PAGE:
Abstract Introduction The current evolution of surgical practices is increasingly trending toward hyper-specialization. For military surgeons, their practice in France does not differ from their civilian counterparts. In contrast, in external operations, they have to deal with specific war injuries in austere conditions. They are also required to take care of local populations. Therefore, specific training is necessary, and the French Military Health Service Academy (Ecole du Val-de-Grâce) Paris has set up a specific training called Advanced Course for Deployment Surgery (ACDS) in 2007. The aim of this study is to assess the relevance of this teaching regarding pathologies encountered during current conflicts. Materials and Methods The activity of deploying orthopedic surgeons during the three recent major external operations (Afghanistan, Mali, and Central African Republic) has been retrospectively recorded in terms of global volume, types of trauma, status of patients who had been operated on, and indications. These data have been compared with teaching during the ACDS. Results Our study found a high variability in terms of operating volume, types of trauma, patients’ statuses, and types of operations performed depending on the operation theaters. The volume of surgical activity carried out within Role 3 is much more important than that in Role 2 with more than half of the surgeries performed as scheduled surgery to the benefit of the local population. Within advanced Role 2 surgical structures deployed in Mali and Central Africa, more than 70% of the activity was performed as emergencies. Surgical indications were varied, ranging from emergency surgery to limb reconstructive surgery. A lot of non-orthopedic procedures such as vascular repairs and decompressive craniotomies were also performed. All of the encountered pathologies were taught during ACDS. Discussion The large variety and technical nature of the performed operations requires the training of highly qualified military orthopedic surgeons with both experience in war surgery and management of after-effects and complications. Orthopedists are also required to carry out procedures dealing with neurosurgery, general, and/or vascular surgery on missions. These data highlight the complexity of military surgeons’ training along with the hyper-specialization of the civilian medical world. For more than 10 yr, French military surgeons have benefited from a training program called ACDS to meet these objectives. This initial training seems to be appropriated adapted in view of the managed pathologies. Introduction Nowadays, the evolution of surgical practices is toward specialization and hyper-specialization. Surgeons are no longer general surgeons but mono-specialists. Regarding military orthopedic surgeons, their practice in the mainland does not differ from their civilian counterparts. They work in military hospitals and perform prosthetic surgery, arthroscopic surgery, and traumatology. In external operations, orthopedic surgeons are deployed within Role 2 or 3 and have to deal with specific war traumas whose severity represents real surgical challenges and to confront a massive influx of injured people with the necessity of triage. They also ensure the elementary operational support of deployed servicemen, treat all types of surgical emergencies, and often take part in care provided to local populations (Table I). Therefore, a specific type of training is fundamental in order to acquire all of the necessary specific skills. However, maintaining military orthopedic surgeons’ versatility is a complex requirement. It rests at the moment on initial general surgical training associated with specific military training for surgeons before their deployment has set up in 2007 by the French Military Health Service Academy (Ecole du Val-de-Grâce) Paris. This training includes the following:1,2 - A semester in a department of general (abdominal and/or thoracic) surgery, a semester in vascular surgery, and a semester in neurosurgery. - A 2-mo mission abroad within a Role 2 or 3 with an experienced surgeon. - Validation of the Basic Advanced Trauma Life Support (ATLS) course. - Validation of the individual specific Advanced Course for Deployment Surgery (ACDS) followed during the last 2 yr of training. It includes five 3-d modules (Table II). The aim is to teach the basics of war trauma surgery and the principles of medical aid to populations (MAP). Each module is composed of theoretical teaching (conferences, clinical cases, and feedback) and practical simulation exercises on cadavers or bioreactors. - Taking part in a collective course of work in surgical teams, with simulation exercises of triage and technical procedures. Table I. Difference Between Civilian and Military Surgeons Civilian Practice War Practice Hyper-specialized Schedule surgery One-stage surgery Minimal invasive and arthroscopic surgery Evidence-based Medicine Asepsis Polyvalence/neurosurgery/vascular surgery Traumatology External fixation Triage Damage control surgery Large approach No evidence-based medicine Austere conditions Civilian Practice War Practice Hyper-specialized Schedule surgery One-stage surgery Minimal invasive and arthroscopic surgery Evidence-based Medicine Asepsis Polyvalence/neurosurgery/vascular surgery Traumatology External fixation Triage Damage control surgery Large approach No evidence-based medicine Austere conditions Table I. Difference Between Civilian and Military Surgeons Civilian Practice War Practice Hyper-specialized Schedule surgery One-stage surgery Minimal invasive and arthroscopic surgery Evidence-based Medicine Asepsis Polyvalence/neurosurgery/vascular surgery Traumatology External fixation Triage Damage control surgery Large approach No evidence-based medicine Austere conditions Civilian Practice War Practice Hyper-specialized Schedule surgery One-stage surgery Minimal invasive and arthroscopic surgery Evidence-based Medicine Asepsis Polyvalence/neurosurgery/vascular surgery Traumatology External fixation Triage Damage control surgery Large approach No evidence-based medicine Austere conditions Table II. Description of Courses During CACHIRMEX Module Objectives Module 1 Generality about war surgery and the French Health service during deployment Presentation of devices available during deployment Module 2 Soft tissue lesions and limb injuries War damage control orthopedics Burn lesions Modules 3 and 4 Damage control abdominal surgery Craniotomy Tracheotomy Sternotomy/thoracotomy Vascular trauma Module 5 Medical aid to population Module Objectives Module 1 Generality about war surgery and the French Health service during deployment Presentation of devices available during deployment Module 2 Soft tissue lesions and limb injuries War damage control orthopedics Burn lesions Modules 3 and 4 Damage control abdominal surgery Craniotomy Tracheotomy Sternotomy/thoracotomy Vascular trauma Module 5 Medical aid to population Table II. Description of Courses During CACHIRMEX Module Objectives Module 1 Generality about war surgery and the French Health service during deployment Presentation of devices available during deployment Module 2 Soft tissue lesions and limb injuries War damage control orthopedics Burn lesions Modules 3 and 4 Damage control abdominal surgery Craniotomy Tracheotomy Sternotomy/thoracotomy Vascular trauma Module 5 Medical aid to population Module Objectives Module 1 Generality about war surgery and the French Health service during deployment Presentation of devices available during deployment Module 2 Soft tissue lesions and limb injuries War damage control orthopedics Burn lesions Modules 3 and 4 Damage control abdominal surgery Craniotomy Tracheotomy Sternotomy/thoracotomy Vascular trauma Module 5 Medical aid to population The aim of this work is to analyze the relevance of their present training in view of pathologies met by surgeons during recent conflicts. Materials and Methods We have retrospectively collected all of the operating procedures performed by orthopedic surgeons during the three major external missions. Data were retrospectively analyzed from an electronic database File Maker (Pro File Maker Inc., Santa Clara, CA, USA) prospectively completed by deployed surgeons and containing the operating reports of operations performed. The data were gathered on Excel databases (Microsoft Corporation). Analyzed variables included the percentage of operational activity carried out by orthopedic surgeons against the global activity, patients’ demographic data (age and status), and the surgical procedures performed. Statuses of patients were classified into four categories: French servicemen, foreign servicemen, local civilians, and others (contractors and workers in embassies or non-governmental organizations). The surgical activity was subdivided into four categories: war-related injuries, non-war-related injuries (principally accidents from sports and road accidents), non-traumatic-related emergencies, and elective surgery. These data were compared with the teaching issued during the ACDS. Results Pamir’s Operation, Afghanistan (2009–2013) Between July 2009 and July 2013, 3,215 patients were managed in French Role 3 in Kabul. This Role 3 included three operating theaters, with a 6-bed resuscitation room and a 50-bed ward. Modern technical means (nail and plates) and a computed tomography (CT) scan were available. The activity of orthopedic surgeons represented 42% of the overall activity (1,319 patients). The mean age of the patients was 31 yr (range 1–78 yr) and 17% were children (<15 yr). Forty-seven percent of patients were Afghan civilians, French servicemen represented 17%, and foreign servicemen 14%. The activity of elective surgery represented 44% of patients, war-related traumas 38%, and 18% corresponded to non-war-related injuries. The indications were numerous and concerned all anatomical regions. Half of the procedures concerned soft tissues (wound debridement, skin grafts, and dressings under general anesthesia). Bone fractures represented 18% of procedures including exofixations and internal fixation. Hand surgery represented 9.6% of all procedures (Tables III and IV). Table III. Status of Patients Afghanistan Mali Central African Republic War-related injuries 38% 32% 32% Non-war-related injuries 10% 30% 48% Non-trauma-related emergencies 8% 8% 18% Elective surgery 44% 30% 2% Afghanistan Mali Central African Republic War-related injuries 38% 32% 32% Non-war-related injuries 10% 30% 48% Non-trauma-related emergencies 8% 8% 18% Elective surgery 44% 30% 2% Table III. Status of Patients Afghanistan Mali Central African Republic War-related injuries 38% 32% 32% Non-war-related injuries 10% 30% 48% Non-trauma-related emergencies 8% 8% 18% Elective surgery 44% 30% 2% Afghanistan Mali Central African Republic War-related injuries 38% 32% 32% Non-war-related injuries 10% 30% 48% Non-trauma-related emergencies 8% 8% 18% Elective surgery 44% 30% 2% Table IV. Procedures Performed in Each Theater Theater Afghanistan Mali Central African Republic Bone fixation  Internal fixation 11.1% 3.7% 6%  External fixation 7.2% 18.6% 8% Soft tissue procedures (hand excluded)  Flap transfers 1.9% 0.6% 3%  Debridement 18.2% 22.5% 66%  Skin grafting 3.2% 1.9%  Dressing 23% 14.9%  Abscess/arthritis 3.8% 4.2% Hand lesions 9.6% 15.5% 4% Bone grafting/reconstruction 4% 1.2% 0% Fasciotomies 0.7% 1.2% 1% Amputation 3.4% 3.1% 3% Osteomyelitis treatment 0.7% 0.6% Material removal 5.3% 5% 4% Reconstructive surgery 2.7% 1.9% 1% Orthopedic selective surgery 5.2% 0.6% 0% Vascular surgery 0% 1.9% 2% Craniotomies 0% 2.5% 1% Intermaxillar block 0% 0% 1% Theater Afghanistan Mali Central African Republic Bone fixation  Internal fixation 11.1% 3.7% 6%  External fixation 7.2% 18.6% 8% Soft tissue procedures (hand excluded)  Flap transfers 1.9% 0.6% 3%  Debridement 18.2% 22.5% 66%  Skin grafting 3.2% 1.9%  Dressing 23% 14.9%  Abscess/arthritis 3.8% 4.2% Hand lesions 9.6% 15.5% 4% Bone grafting/reconstruction 4% 1.2% 0% Fasciotomies 0.7% 1.2% 1% Amputation 3.4% 3.1% 3% Osteomyelitis treatment 0.7% 0.6% Material removal 5.3% 5% 4% Reconstructive surgery 2.7% 1.9% 1% Orthopedic selective surgery 5.2% 0.6% 0% Vascular surgery 0% 1.9% 2% Craniotomies 0% 2.5% 1% Intermaxillar block 0% 0% 1% Table IV. Procedures Performed in Each Theater Theater Afghanistan Mali Central African Republic Bone fixation  Internal fixation 11.1% 3.7% 6%  External fixation 7.2% 18.6% 8% Soft tissue procedures (hand excluded)  Flap transfers 1.9% 0.6% 3%  Debridement 18.2% 22.5% 66%  Skin grafting 3.2% 1.9%  Dressing 23% 14.9%  Abscess/arthritis 3.8% 4.2% Hand lesions 9.6% 15.5% 4% Bone grafting/reconstruction 4% 1.2% 0% Fasciotomies 0.7% 1.2% 1% Amputation 3.4% 3.1% 3% Osteomyelitis treatment 0.7% 0.6% Material removal 5.3% 5% 4% Reconstructive surgery 2.7% 1.9% 1% Orthopedic selective surgery 5.2% 0.6% 0% Vascular surgery 0% 1.9% 2% Craniotomies 0% 2.5% 1% Intermaxillar block 0% 0% 1% Theater Afghanistan Mali Central African Republic Bone fixation  Internal fixation 11.1% 3.7% 6%  External fixation 7.2% 18.6% 8% Soft tissue procedures (hand excluded)  Flap transfers 1.9% 0.6% 3%  Debridement 18.2% 22.5% 66%  Skin grafting 3.2% 1.9%  Dressing 23% 14.9%  Abscess/arthritis 3.8% 4.2% Hand lesions 9.6% 15.5% 4% Bone grafting/reconstruction 4% 1.2% 0% Fasciotomies 0.7% 1.2% 1% Amputation 3.4% 3.1% 3% Osteomyelitis treatment 0.7% 0.6% Material removal 5.3% 5% 4% Reconstructive surgery 2.7% 1.9% 1% Orthopedic selective surgery 5.2% 0.6% 0% Vascular surgery 0% 1.9% 2% Craniotomies 0% 2.5% 1% Intermaxillar block 0% 0% 1% Operation Serval, Mali (2013–2015) During the 18 mo of the operation Serval in Mali, 268 patients were operated on in Gao’s Role 2. The Role 2 was located in a tent containing a single operating theater, two beds in resuscitation, and eight beds for hospitalization. The patients’ mean age was 29 yr (range 0.7–60 yr). Half of the patients were civilians, 17% were French servicemen, and 33% were foreign servicemen. The orthopedic surgical activity represented 53% of the overall activity and selective surgery represented 30%. The use of reconstructive surgery was low with only one lateral gastrocnemius flap and three skin grafts. War-related traumas represented 32% of patients. The war wounded were 49% of cases affecting French servicemen and in other the cases foreign servicemen (Malians and United Nations forces). Bone fixation represented 23% of procedures and were mainly performed with external fixators. The rate of amputations was 3%. Three vascular repairs and three decompressive craniotomies were performed by the orthopedic surgeon. Non-war-related traumas represented 30% of patients. They corresponded to soft tissue wound debridement (25%) and hand surgeries (31%). Several open and closed fractures were managed with 6 fixations using K-wires and 11 exofixations. A foreign serviceman with skull trauma secondary to a fall required a decompressive craniotomy. Non-traumatic-related emergencies represented 8% of procedures (Tables III and IV). Sangaris’ Operation, Central African Republic (2013–2015) During the first 18 mo of the French intervention in Central African Republic, 431 surgical operations were performed in a Role 2 built under a tent. During this study period, the orthopedic surgeon performed 34% of surgical operations, mainly during the first months of the conflict. Patients’ mean age was 34 yr. One quarter of orthopedic procedures dealt with local patients, one quarter with foreign servicemen, and half with French servicemen. Surgical procedures for war-related traumas represented 32% of the surgical activity and 2% elective surgery. Surgical procedures for non-war-related traumas represented 48% and 13% of global activity, respectively. The majority (69%) of procedures performed by orthopedic surgeons involved injuries to extremity soft tissue and 14% of them were devoted to the surgical management of fractures. Only nine internal fixations were performed by using K-wires for wrist fractures (6%) and 13 exofixations (8%) were performed. Four acute amputations for mangled extremity were carried out. Hand injuries with tendon sutures were performed in six patients (4%) and six patients benefited from material removal (4%). A fasciotomy was carried out. The orthopedic surgeon also performed one craniotomy, one inter-maxillary block, three (2%) vascular repairs, and four (3%) flaps (Tables III and IV). Discussion Orthopedic surgeons can be deployed in different contexts according to their missions. Role 2 has mobile structures close to combat zones whose purpose is to stabilize wounded soldiers according to the principles of damage control surgery. Role 3 is better equipped (with a CT scan and internal fixation devices) and is used primarily and secondarily to manage wounded individuals but also to carry out scheduled surgery and MAP.3–6 This comparative analysis of the surgical activity of orthopedic surgeons within different structures reveals a wide discrepancy in the operating volume, the types of surgery, and the procedures performed. These data are comparable with those from other series in the literature in terms of operating volume, patients, and injuries. In Role 3, global surgical activity is much more important than within Role 2 with possible scheduled surgery.7–9 On the contrary, Role 2 carry out more than 70% of their activity in emergencies.3–6 For orthopedic surgeons, war-related traumas represent between a third and half of their activity. This particularity can be explained by the quality of the present equipment of protection-limiting injuries to trunks and heads, but leaving limbs still vulnerable. Therefore, the better medicalization of the forward post and its capacities of fast evacuation10–15 result in surgeons being confronted with survivors with high limb mutilations that represent surgical challenges.16–18 Moreover, asymmetric present conflicts are responsible for a lot of civilian casualties, which explains the importance of MAP and particularity the important task of operated on children (about 20% of the activity19–21 because they are often collateral victims of explosions). The diversity of procedures is important, ranging from emergencies to reconstructive surgery (skin grafting, flap transfers, and bone reconstruction).22,23 Nearly 50% of procedures deal with soft tissues (wound trimmings, dressings, and skin grafts), whereas fractures represent a little less than 20% of operations.11 Internal fixation devices are available only in Role 3 structures where aseptic conditions are sufficient. The place of hand surgery and of pediatrics is also important.24,25 In addition, orthopedic surgeons in Role 2 must be able to perform vascular repairs and decompressive craniotomies (contrary to those in Role 3 with more specialized surgeons). This versatility is also well reported in the literature by American Role 2 in Iraq and Afghanistan.3,13,26,27 In view of these data, the diversity of operations and varied contexts, deployed military orthopedists must be highly qualified and have experience in general surgery and complex traumas. Knowledge of neurosurgery and general and/or vascular surgery are necessary. Skills in hand surgery and pediatric surgery are useful. These data highlight the complexity of military surgeons’ training along with the hyper-specialization of the civilian surgical world.28–30 In France, in 2007, the French Military Health Service Academy (Ecole du Val-de-Grâce) Paris has set up an ACDS1,2 in order to provide all military surgeons with tools to manage severely hemorrhagic wounded individuals. This practical training appears to be more than necessary in view of these data and the literature29 in order to close the gap between theoretical knowledge and low surgical experience. The comparison of ACDS objectives with operations shows that this course is perfectly adapted to the training objectives for operational military surgeons. However, this training only occurs in the pre-deployment period and is based on the acquisition of knowledge with theoretical lessons, of know-how with practical workshops, and of know-how-to-be, that is the capacity to establish a good indication at the right time by stepping back from experienced situations with feedback from surgeons coming back from missions. On the other hand, no additional training is offered during and after deployment. Maintaining technical surgical skills between missions is necessary.30 Modern tools of training and teaching could be useful. The development of online teaching, called e-training or e-learning, or even massive open online courses, can be accessible by any deployed surgeon.31–35 The use of new technologies with the development of virtual reality and serious games, as has already been done for salvage in combat, would be an interesting perspective.36,37 Conclusion Present training of orthopedic surgeons is complex and fits between the need to adapt to a civilian world geared to an early hyper-specialization and the need to acquire specific skills for the management of the war wounded and to confront the diversity of procedures that they may be led to perform in the field. Therefore, specific training is required for a modern military orthopedic surgeon to prepare for the job during future missions. 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For permissions, please e-mail: journals.permissions@oup.com. This article is published and distributed under the terms of the Oxford University Press, Standard Journals Publication Model (https://academic.oup.com/journals/pages/open_access/funder_policies/chorus/standard_publication_model)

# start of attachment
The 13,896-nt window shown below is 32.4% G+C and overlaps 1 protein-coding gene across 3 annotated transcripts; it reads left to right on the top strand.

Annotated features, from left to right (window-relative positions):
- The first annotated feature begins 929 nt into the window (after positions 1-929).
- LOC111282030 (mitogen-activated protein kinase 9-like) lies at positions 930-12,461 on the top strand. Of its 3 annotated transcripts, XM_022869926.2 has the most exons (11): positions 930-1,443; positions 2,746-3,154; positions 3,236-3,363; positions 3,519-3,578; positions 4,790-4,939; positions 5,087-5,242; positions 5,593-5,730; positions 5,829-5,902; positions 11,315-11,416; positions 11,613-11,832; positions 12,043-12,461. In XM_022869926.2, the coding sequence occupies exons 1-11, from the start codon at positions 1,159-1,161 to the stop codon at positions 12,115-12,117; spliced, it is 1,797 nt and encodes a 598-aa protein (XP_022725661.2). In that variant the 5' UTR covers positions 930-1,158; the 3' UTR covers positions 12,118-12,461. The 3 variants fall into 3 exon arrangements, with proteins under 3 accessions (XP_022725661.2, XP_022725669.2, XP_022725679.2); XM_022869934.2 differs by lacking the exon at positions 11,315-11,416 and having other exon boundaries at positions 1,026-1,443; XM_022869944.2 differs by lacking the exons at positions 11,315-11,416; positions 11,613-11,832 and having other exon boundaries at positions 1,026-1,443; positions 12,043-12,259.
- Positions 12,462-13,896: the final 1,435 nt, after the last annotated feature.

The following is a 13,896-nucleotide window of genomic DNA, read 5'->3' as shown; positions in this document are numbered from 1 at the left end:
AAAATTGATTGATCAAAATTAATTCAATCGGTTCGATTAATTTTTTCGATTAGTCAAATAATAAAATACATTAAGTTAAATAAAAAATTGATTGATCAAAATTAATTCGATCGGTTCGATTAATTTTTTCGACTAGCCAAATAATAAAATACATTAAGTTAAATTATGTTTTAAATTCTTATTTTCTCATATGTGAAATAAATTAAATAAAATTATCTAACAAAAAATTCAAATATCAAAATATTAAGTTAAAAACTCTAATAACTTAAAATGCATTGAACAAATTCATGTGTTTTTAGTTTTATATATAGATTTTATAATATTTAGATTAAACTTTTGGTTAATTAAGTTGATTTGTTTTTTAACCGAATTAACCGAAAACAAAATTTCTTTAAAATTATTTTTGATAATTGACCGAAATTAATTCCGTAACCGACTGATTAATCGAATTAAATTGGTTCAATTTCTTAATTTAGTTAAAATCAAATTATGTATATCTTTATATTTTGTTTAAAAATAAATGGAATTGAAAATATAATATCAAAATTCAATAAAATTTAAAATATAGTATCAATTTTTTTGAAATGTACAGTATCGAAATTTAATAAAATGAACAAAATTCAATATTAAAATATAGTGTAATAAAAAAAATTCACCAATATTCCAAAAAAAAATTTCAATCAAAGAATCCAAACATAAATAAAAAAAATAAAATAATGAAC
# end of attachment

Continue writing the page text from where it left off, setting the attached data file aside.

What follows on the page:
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Military MedicineOxford University Press

Published: Sep 1, 2018